Kaleidoscope of hydrogen

Whilst hydrogen is one of the most abundant elements on earth, it is rarely found in a pure form needed for fuel cells. It’s always found as part of other compounds, such as water, methanol, natural gas and ammonia. From what compound the hydrogen is extracted from can determine how sustainable it is. Not all of these are zero carbon emitting yet, they come in shades of green today, and a few other colours too.

Green hydrogen

This is the most sustainable method as involves no carbon dioxide emissions at all. It uses the electrolysis of water powered by renewable energy, such as wind or solar.

Blue hydrogen

This is produced from natural gas, via a process called steam reforming producing water and carbon dioxide. For it to be called blue hydrogen, the carbon dioxide produced needs to be trapped and stored, via a process called Carbon Capture and Storage (CCS).

Purple or Pink Hydrogen

This is hydrogen produced from electrolysis powered by nuclear energy.

Grey, Brown or Black Hydrogen

Produced from natural gas or methane, via a process powered by fossil fuels. The carbon dioxide made in the process is emitted into the atmosphere.


E-fuel is a term used to describe fuels developed in a net zero way.

Green hydrogen is sometimes referred to as e-hydrogen if produced from renewably powered electrolysis. There’s a growing industry of e-fuel production, including e-methane, e-methanol and e-ammonia. These sustainable e-fuels, hydrogen carrier fuels if you like, can be a source of green or blue hydrogen close to the point of use. Technology is available to convert these e-fuels back to hydrogen, known as a methanol reformer or ammonia cracker.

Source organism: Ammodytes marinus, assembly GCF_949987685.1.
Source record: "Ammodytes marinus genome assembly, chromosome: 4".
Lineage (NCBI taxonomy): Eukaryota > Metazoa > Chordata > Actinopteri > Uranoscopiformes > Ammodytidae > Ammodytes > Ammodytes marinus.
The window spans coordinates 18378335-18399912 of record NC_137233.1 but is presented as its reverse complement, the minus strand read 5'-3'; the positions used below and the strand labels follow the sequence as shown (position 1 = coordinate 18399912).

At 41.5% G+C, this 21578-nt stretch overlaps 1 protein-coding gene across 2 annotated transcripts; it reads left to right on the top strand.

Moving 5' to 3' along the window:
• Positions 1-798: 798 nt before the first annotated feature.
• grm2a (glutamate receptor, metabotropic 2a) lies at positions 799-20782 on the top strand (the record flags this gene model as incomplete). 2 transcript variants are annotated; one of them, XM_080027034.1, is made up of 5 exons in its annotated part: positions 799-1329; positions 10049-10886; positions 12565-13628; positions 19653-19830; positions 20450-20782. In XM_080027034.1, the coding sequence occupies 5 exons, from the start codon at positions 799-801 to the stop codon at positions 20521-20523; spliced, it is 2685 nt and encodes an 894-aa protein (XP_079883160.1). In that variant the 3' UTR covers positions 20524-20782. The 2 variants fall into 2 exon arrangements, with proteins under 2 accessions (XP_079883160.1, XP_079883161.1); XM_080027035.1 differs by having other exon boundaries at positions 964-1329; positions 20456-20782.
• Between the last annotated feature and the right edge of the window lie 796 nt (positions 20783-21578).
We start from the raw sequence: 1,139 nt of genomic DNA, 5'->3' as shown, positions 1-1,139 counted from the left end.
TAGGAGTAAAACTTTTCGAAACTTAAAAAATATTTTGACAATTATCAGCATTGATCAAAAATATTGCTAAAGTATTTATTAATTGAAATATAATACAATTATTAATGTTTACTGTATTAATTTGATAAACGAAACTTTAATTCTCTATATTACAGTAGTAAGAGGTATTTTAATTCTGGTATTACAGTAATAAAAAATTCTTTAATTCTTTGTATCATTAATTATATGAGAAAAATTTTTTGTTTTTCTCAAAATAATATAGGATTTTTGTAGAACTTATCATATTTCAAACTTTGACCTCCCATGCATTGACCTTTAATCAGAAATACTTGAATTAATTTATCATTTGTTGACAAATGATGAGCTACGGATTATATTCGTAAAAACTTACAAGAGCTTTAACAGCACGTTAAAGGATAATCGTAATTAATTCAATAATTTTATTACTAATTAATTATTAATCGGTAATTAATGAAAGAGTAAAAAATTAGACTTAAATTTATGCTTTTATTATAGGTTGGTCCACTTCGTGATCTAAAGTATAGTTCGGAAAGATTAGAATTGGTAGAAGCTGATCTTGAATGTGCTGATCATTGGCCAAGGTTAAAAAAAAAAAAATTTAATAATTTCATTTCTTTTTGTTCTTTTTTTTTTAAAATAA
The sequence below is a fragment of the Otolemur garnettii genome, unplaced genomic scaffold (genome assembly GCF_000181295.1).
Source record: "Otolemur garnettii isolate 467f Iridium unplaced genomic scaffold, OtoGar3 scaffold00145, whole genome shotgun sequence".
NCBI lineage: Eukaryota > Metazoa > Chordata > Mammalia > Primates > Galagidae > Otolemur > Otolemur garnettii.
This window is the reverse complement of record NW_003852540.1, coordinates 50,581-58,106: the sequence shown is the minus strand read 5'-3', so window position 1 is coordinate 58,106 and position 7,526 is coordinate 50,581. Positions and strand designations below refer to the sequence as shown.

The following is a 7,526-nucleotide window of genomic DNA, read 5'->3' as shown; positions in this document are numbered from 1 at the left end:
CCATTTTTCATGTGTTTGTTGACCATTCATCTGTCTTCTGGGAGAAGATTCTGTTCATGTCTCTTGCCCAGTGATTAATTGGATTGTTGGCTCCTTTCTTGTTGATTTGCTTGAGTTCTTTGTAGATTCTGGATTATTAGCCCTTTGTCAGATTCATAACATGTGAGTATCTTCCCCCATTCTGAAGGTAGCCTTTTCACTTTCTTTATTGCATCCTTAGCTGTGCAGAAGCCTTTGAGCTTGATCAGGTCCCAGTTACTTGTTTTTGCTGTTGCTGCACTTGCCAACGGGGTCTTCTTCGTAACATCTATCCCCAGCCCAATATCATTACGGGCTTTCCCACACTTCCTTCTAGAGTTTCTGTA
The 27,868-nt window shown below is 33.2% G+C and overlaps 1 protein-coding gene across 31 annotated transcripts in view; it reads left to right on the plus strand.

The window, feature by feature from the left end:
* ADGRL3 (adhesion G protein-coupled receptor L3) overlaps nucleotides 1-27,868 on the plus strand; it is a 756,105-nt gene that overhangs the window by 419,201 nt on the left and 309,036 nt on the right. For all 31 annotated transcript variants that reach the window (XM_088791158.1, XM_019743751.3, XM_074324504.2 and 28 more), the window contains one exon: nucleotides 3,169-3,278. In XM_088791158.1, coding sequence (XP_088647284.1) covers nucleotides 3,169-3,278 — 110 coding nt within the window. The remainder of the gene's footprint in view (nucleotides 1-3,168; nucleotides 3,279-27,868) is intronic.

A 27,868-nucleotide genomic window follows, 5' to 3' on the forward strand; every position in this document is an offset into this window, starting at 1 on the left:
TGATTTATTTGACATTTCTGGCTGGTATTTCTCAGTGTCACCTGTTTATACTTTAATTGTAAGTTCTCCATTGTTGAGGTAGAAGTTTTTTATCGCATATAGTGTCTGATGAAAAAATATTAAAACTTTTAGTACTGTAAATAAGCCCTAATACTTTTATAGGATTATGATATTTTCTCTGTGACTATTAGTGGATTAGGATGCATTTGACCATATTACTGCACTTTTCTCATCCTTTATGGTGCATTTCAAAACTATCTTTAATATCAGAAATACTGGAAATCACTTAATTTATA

Converting carrier fuels

• Ammonia NH3 • Methanol CH3OH

Hydrogen carrier fuels are available today in many shades of green. They include ammonia NH3 and methanol CH3OH.

They are three to four times more energy dense than pure gaseous hydrogen, meaning they hold more potential power per volume, often making them better suited for transportation and storage. Supported by the fertiliser industry ammonia is the second most widespread chemical available across the world – but today e-ammonia makes up a small fraction of this. The price, availability and greenness of carrier fuels varies by country and will vary overtime. As the hydrogen economy develops, a flexible approach to sourcing hydrogen will offer a cost advantage.


Hydrogen can be stored and transported compressed as a gas at 200, 350 or 700 bar, or as a liquid stored at cryogenic temperatures.

Hydrogen needs to be transported and stored under pressure or very cold to lower its volume. But the energy and cost required to pressurise or to liquify may not be effective at very large scale. Hydrogen carrier fuels have an advantage because of the simpler transportation and storage. All that’s required is the technology to convert the carrier fuel into pure hydrogen, and that can be done as the fuel cell requires it close to the point of use.

Central or distributed

Across the world more investment is going into hydrogen production.

These are either centralised production facilities or distributed smaller scale production plants. How close hydrogen production is to its end use influences its total cost. This is due to the cost of hydrogen transportation and storage. A solution to this is to use hydrogen carrier fuels, that are cheaper and easier to transport and store than pure hydrogen.

The majority of hydrogen today comes from central large-scale steam methane reforming. But that is changing as more green hydrogen comes online and the use of hydrogen carrier fuels becomes a bigger part of the value chain in moving energy around the world.